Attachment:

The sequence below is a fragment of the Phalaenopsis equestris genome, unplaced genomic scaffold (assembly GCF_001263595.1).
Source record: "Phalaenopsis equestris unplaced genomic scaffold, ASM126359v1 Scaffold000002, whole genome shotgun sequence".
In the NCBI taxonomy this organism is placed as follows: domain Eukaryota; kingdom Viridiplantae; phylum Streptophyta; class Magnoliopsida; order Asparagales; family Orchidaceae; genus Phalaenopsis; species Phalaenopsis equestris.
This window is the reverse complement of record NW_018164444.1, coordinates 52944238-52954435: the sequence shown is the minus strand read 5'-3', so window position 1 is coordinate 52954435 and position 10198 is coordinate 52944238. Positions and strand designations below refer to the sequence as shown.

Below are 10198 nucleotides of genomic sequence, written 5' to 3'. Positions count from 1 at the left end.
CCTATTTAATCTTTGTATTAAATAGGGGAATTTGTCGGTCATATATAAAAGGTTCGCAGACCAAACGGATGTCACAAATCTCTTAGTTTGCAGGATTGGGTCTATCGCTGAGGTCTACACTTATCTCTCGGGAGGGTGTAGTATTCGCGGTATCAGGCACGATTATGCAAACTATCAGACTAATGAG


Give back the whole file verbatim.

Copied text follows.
The sequence below is a fragment of the Phalaenopsis equestris genome, unplaced genomic scaffold (assembly GCF_001263595.1).
Source record: "Phalaenopsis equestris unplaced genomic scaffold, ASM126359v1 Scaffold000002, whole genome shotgun sequence".
In the NCBI taxonomy this organism is placed as follows: domain Eukaryota; kingdom Viridiplantae; phylum Streptophyta; class Magnoliopsida; order Asparagales; family Orchidaceae; genus Phalaenopsis; species Phalaenopsis equestris.
This window is the reverse complement of record NW_018164444.1, coordinates 52944238-52954435: the sequence shown is the minus strand read 5'-3', so window position 1 is coordinate 52954435 and position 10198 is coordinate 52944238. Positions and strand designations below refer to the sequence as shown.

Below are 10198 nucleotides of genomic sequence, written 5' to 3'. Positions count from 1 at the left end.
CCTATTTAATCTTTGTATTAAATAGGGGAATTTGTCGGTCATATATAAAAGGTTCGCAGACCAAACGGATGTCACAAATCTCTTAGTTTGCAGGATTGGGTCTATCGCTGAGGTCTACACTTATCTCTCGGGAGGGTGTAGTATTCGCGGTATCAGGCACGATTATGCAAACTATCAGACTAATGAG